I – and most fiction writers, I’d bet – am fully in NS’s corner on this.  What is it with some journals’ response times – what could possibly be their excuse?  If you don’t know in two months, you will in eight…twelve…even more?  You are not conducting trials on the efficacy and safety of pharmacological treatments for malignant melanoma; you are considering which stories to publish.  Do you like the story, or not?  Does the story “fit” (if you’re that type of journal) with the rest of the material/theme of the issue, or doesn’t it?

 

 

Not all journals were like that. I kept on file the guidelines of a few of the best of what I considered to be Good Examples ®, two of which moiself will share with y’all:

Simultaneous Submissions: We accept simultaneous submissions, since we feel that it’s unreasonable to expect writers to give a magazine an exclusive look at a work unless the magazine can respond within two to three weeks.
We want writers to have every possible opportunity for success, so we’re willing to risk losing a story we want when someone at another magazine may have done their reading before we have, and in that case we’ll be sorry to lose the piece but happy for the writer.

We encourage simultaneous submissions.  It is unreasonable for any editor to ask for exclusive consideration of your work for an indefinite period of time.  There are many good writers submitting quality work.  Unless you have just won a Pulitzer or have an established rapport with a publication or editor, send your best work out to numerous publications you have vetted.  If your work is accepted elsewhere before you hear from us, just drop us an email and we will be very happy for you!

It was shocking to me that the reasonable-ness of these magazine’s respective policies…well…shocked me, when I first read them.  It was a Eureka moment – here are editors who understand and respect writers (and likely are themselves writers, as well as editors and/or publishers).

 

Are we done complaining yet?

*   *   *


May you never voluntarily cross anything resembling a Rainbow Bridge;
May the story of your life provide for a most provocative movie marquee abbreviation;
May you remember that the more you complain, the longer you live;   [12]
…and may the hijinks ensue.

Thanks for stopping by.  Au Vendredi!

*   *   *

 

[1] Run over by a car….shudder and ick.

[2] Almost always (or so it seems to moiself) the Rainbow Bridge metaphor is used in relation to dogs, but I’m sure other animals involved.

[3] Just a hunch. I haven’t actually read a toilet paper ingredients label.

[4] A recurring feature of this blog, since week 2 of April 2019, wherein moiself decided that moiself would go through my cookbooks alphabetically and, one day a week, cook (at least) one recipe from one book.

[5]

* Two Thumbs up:  Liked it

* Two Hamster Thumbs Up :  Loved it

* Thumbs Down – Not even Kevin, a character from The Office who would eat anything, would like this.  

* Twiddling Thumbs: I was, in due course, bored by this recipe.

* Thumbscrew: It was torture to make this recipe.

* All Thumbs: Good recipe, but I somehow mucked it up .

* Thumby McThumb Face: This recipe was fun to make.

* Thumbing my nose: Yeah, I made this recipe, but I did not respect it.

[6] As in, neverending.

[7] There were many….sooooooo many….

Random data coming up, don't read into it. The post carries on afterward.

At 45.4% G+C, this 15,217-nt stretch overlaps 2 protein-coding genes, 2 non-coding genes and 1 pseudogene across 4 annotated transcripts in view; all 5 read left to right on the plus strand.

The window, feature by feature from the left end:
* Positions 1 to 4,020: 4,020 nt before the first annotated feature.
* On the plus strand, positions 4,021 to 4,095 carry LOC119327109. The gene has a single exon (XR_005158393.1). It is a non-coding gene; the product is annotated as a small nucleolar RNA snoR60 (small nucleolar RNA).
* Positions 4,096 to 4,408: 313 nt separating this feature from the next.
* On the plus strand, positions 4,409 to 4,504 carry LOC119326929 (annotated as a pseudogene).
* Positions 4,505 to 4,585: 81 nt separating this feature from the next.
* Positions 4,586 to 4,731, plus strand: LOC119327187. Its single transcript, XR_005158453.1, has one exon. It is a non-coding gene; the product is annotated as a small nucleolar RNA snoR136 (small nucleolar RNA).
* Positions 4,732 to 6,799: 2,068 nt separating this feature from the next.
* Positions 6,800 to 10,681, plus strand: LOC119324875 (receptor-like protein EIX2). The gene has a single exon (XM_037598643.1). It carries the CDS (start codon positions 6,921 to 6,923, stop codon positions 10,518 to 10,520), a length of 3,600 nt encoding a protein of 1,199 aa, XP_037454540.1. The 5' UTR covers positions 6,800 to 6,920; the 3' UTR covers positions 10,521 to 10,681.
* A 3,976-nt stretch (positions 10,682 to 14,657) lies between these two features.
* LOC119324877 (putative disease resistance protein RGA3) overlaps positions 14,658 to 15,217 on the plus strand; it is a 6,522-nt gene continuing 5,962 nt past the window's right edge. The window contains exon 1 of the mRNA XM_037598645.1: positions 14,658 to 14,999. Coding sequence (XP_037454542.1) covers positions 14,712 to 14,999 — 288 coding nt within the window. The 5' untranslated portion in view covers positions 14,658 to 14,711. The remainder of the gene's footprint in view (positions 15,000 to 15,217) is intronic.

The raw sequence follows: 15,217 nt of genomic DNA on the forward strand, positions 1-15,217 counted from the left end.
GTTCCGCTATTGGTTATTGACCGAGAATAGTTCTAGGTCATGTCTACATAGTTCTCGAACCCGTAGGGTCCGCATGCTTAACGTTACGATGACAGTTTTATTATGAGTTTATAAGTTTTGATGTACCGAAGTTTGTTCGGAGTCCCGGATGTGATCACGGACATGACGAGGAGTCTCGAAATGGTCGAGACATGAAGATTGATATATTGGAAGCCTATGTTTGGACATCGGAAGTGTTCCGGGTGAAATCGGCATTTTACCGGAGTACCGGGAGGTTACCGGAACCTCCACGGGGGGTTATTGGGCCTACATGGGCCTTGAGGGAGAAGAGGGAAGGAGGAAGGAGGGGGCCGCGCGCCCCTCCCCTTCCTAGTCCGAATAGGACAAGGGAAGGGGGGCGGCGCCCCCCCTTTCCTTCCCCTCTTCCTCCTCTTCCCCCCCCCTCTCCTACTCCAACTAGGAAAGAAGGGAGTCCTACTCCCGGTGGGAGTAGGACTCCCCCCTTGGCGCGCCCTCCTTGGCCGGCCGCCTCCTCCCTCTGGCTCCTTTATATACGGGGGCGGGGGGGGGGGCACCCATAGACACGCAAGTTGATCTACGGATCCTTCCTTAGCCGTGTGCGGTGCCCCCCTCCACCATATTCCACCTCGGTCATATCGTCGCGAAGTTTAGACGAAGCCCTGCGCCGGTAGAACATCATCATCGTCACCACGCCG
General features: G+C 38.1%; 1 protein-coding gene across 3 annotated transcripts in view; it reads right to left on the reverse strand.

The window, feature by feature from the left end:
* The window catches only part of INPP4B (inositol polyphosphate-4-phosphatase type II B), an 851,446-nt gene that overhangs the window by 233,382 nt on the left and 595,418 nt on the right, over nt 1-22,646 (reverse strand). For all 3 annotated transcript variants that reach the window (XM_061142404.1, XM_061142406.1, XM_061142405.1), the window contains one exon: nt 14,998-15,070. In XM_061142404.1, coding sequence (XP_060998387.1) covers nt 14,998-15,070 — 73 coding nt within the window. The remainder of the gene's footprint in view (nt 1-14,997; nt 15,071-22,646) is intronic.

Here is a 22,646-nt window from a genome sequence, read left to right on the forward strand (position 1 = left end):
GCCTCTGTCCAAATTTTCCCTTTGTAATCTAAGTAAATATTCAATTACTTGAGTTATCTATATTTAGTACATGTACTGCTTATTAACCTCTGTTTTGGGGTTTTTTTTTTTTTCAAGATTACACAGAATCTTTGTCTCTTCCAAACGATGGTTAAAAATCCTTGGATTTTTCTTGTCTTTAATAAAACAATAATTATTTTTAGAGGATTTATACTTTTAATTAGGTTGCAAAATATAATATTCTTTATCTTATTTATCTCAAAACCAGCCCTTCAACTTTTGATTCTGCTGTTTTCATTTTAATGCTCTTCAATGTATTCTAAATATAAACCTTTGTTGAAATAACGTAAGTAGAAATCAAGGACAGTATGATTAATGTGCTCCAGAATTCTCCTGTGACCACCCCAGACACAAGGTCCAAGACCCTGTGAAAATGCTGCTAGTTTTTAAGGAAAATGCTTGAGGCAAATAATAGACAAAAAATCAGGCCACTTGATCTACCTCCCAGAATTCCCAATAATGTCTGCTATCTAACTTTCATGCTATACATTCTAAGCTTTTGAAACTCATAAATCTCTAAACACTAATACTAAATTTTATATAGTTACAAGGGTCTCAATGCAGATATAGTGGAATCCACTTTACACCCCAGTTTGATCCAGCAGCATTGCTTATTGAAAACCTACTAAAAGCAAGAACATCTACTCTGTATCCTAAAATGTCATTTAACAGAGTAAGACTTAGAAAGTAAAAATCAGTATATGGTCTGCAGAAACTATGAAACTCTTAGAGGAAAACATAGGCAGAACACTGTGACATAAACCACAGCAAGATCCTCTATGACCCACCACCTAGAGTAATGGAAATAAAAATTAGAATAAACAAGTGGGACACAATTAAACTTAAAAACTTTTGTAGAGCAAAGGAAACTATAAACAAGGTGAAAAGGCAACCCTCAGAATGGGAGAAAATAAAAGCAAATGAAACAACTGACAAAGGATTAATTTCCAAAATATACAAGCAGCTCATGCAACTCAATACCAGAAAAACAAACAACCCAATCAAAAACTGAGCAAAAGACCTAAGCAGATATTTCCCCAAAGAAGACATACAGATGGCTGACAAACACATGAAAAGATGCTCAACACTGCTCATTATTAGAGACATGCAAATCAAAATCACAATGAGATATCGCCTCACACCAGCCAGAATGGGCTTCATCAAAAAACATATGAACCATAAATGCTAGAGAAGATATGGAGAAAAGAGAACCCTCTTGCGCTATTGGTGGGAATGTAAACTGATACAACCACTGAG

[8] As in, it was already under consideration by another journal, or I’d also planned on submitting it elsewhere.

[9] And yes, it is possible I ended up on the notorious/rumored “blacklist” for doing so.

[10] Full disclosure: my story We’ll Talk Later  (which was included in my short fiction collection, This Here And Now, ) was published in Oasis in 1993.

[11] I usually don’t name names in this blog, unless the namee is somewhat of a public person.

[12] Or actually it just seems longer to everyone around you.

The Official Party Business ® I’m Not Undertaking

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Department Of Why The Two Party Duopoly Has To Go, Reason #379

Republican, schmublican; Democrat, schmemocrat – both parties use the same sleazy-ridiculous tactics when it comes to fundraising.  As per the following which MH received in the mail – previewed by moiself to him in an oh-so-excited text:

MH, look what you’re getting!  It’s official party business!
It has official numbers on it!  Quick – find something to salute!

*   *   *

Department Of I Guess You Had To Be There

Homemade yogurt joke:

 

“Whey! No whey!”

*   *   *

 

Department Of You Need To Watch This Show Because I Say So

“Happiness is amazing. It’s so amazing, it doesn’t matter if it’s yours or not.”
(“Anne,” to “Tony,” at their regular meeting place – in a cemetery,
sitting on a bench which faces their respective late spouses’ gravestones.)

Last weekend Moiself watched all six episodes of the first season of.After Life – a Netflix series written and produced by Ricky Gervais –  and I recommend that you do, too.

A British black comedy, After Life follows Tony, whose beloved wife has  died and whose dementia-addled, elderly father is in a care facility.  Tony, struggling to deal with the irritations and futility of everyday life, considers suicide, then decides to live long to punish the world for his wife’s death by saying and doing whatever he wants, including telling the truth about the pointlessness of his and his colleagues’ jobs – working for a community newspaper no one reads. Tony thinks of this as his “superpower,” but his friends and colleagues persist in seeing through his gruff persona to the decent chap  [1]   he used to be.